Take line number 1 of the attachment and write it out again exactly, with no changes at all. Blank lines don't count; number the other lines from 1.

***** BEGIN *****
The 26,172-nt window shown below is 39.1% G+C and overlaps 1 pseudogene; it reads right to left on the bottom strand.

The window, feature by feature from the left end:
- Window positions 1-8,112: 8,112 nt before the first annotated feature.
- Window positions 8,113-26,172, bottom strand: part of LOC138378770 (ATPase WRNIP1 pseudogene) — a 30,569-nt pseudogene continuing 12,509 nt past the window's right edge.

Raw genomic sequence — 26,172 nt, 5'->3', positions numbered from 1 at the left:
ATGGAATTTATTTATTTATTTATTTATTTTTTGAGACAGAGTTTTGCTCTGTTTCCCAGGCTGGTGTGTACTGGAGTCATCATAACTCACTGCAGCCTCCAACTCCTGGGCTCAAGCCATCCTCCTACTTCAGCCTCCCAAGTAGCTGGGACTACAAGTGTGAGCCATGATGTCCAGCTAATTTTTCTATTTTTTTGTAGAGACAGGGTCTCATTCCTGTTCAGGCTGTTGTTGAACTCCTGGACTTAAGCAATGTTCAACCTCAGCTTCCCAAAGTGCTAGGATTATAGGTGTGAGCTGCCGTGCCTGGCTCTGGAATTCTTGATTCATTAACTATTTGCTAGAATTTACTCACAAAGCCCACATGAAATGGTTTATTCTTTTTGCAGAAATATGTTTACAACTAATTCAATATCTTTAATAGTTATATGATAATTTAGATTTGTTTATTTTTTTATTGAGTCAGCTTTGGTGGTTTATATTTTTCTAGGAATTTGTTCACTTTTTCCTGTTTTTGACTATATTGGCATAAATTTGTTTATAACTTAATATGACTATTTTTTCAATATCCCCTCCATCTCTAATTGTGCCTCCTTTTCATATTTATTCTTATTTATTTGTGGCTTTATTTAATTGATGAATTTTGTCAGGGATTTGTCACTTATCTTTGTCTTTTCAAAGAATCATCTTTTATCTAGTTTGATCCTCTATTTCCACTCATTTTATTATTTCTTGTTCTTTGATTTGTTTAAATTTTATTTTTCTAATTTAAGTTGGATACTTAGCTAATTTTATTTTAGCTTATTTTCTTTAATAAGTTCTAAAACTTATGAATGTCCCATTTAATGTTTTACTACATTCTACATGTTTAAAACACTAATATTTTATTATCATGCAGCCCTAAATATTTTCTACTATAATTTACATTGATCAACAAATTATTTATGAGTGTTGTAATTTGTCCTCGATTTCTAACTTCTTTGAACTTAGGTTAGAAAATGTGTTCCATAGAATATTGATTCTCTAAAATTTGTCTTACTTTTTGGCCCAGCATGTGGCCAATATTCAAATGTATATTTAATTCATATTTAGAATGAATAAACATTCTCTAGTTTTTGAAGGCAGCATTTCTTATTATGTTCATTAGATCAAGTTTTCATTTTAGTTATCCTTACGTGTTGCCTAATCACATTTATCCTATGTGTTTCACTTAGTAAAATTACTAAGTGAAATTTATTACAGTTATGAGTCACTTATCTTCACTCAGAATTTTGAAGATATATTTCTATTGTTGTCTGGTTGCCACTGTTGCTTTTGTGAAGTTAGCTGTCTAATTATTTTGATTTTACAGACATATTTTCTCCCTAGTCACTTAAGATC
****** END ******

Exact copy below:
The 26,172-nt window shown below is 39.1% G+C and overlaps 1 pseudogene; it reads right to left on the bottom strand.